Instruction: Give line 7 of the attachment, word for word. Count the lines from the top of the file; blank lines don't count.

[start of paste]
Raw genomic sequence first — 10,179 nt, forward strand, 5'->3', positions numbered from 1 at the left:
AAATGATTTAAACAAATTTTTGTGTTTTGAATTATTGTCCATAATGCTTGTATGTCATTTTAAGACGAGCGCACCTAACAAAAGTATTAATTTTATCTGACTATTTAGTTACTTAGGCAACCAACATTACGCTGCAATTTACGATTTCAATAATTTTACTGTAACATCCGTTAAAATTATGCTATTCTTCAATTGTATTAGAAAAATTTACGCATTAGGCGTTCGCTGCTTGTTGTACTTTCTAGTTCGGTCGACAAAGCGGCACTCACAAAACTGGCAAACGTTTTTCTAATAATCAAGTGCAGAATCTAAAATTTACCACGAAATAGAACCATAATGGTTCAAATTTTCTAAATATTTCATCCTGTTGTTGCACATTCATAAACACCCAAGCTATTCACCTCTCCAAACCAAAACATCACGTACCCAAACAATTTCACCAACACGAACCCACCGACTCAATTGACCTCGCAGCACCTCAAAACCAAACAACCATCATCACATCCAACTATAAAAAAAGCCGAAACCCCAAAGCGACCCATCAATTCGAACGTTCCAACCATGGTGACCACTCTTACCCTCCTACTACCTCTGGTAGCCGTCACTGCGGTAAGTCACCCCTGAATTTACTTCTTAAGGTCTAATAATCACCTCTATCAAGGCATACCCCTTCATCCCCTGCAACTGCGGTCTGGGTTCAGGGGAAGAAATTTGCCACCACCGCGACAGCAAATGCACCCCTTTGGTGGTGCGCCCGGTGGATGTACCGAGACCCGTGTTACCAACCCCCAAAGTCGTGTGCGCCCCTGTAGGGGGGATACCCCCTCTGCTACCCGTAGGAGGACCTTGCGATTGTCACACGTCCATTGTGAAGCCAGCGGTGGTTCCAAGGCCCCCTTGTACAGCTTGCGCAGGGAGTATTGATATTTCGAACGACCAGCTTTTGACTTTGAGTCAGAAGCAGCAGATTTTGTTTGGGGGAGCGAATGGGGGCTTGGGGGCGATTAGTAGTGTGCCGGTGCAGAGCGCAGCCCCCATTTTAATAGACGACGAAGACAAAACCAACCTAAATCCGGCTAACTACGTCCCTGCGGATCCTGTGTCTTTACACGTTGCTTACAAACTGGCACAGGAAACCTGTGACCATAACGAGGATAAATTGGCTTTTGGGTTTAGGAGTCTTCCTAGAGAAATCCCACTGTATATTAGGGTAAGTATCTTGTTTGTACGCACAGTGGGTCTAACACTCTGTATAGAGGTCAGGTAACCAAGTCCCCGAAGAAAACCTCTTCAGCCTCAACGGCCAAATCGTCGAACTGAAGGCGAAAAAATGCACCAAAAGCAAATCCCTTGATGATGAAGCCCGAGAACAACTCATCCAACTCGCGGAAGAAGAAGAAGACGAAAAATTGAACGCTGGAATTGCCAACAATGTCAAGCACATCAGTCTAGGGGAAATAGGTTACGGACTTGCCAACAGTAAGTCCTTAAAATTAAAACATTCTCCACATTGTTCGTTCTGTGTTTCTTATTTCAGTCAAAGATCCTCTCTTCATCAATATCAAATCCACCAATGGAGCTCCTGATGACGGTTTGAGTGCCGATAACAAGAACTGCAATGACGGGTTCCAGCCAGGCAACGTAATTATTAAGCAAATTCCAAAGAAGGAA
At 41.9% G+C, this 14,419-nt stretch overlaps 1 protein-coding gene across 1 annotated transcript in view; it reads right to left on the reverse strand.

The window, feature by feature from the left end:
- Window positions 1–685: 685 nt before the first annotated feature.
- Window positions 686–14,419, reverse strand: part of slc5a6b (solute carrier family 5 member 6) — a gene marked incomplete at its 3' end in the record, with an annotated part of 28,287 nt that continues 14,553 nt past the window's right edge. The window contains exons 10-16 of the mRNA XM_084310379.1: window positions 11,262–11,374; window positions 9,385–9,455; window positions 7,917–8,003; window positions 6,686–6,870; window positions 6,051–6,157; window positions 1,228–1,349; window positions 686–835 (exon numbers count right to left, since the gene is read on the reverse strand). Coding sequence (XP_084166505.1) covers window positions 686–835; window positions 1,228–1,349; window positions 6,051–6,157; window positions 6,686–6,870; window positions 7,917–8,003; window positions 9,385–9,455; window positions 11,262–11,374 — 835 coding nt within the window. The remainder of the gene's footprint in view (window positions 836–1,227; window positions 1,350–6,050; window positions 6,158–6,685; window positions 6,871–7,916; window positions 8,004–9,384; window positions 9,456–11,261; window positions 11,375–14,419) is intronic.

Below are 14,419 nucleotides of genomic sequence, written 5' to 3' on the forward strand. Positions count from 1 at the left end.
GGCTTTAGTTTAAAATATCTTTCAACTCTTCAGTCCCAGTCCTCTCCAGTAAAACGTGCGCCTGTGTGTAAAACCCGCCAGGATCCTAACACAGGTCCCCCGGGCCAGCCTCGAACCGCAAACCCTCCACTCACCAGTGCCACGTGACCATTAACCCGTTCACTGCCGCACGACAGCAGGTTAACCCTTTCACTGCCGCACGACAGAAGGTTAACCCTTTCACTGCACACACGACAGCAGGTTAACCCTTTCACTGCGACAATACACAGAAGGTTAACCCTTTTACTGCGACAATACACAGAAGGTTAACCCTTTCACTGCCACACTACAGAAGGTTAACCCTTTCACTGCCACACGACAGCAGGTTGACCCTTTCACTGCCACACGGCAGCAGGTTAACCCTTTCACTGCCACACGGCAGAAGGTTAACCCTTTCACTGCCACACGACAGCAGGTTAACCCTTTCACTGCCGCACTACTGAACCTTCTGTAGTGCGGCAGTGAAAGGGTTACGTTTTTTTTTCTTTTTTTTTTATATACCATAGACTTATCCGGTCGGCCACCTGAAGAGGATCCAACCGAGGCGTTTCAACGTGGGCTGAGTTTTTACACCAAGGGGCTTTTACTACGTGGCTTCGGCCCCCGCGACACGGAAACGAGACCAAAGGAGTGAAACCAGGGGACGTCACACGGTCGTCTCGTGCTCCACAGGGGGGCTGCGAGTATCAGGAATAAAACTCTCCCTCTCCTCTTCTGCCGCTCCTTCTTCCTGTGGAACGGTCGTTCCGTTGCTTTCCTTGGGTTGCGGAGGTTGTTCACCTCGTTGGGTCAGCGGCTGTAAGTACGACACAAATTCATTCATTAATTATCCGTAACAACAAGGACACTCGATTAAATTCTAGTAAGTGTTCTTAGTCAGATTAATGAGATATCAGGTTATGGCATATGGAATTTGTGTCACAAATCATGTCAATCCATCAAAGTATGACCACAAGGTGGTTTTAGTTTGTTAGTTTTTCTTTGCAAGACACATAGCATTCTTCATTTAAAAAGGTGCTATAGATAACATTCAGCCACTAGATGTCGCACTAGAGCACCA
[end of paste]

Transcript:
Below are 14,419 nucleotides of genomic sequence, written 5' to 3' on the forward strand. Positions count from 1 at the left end.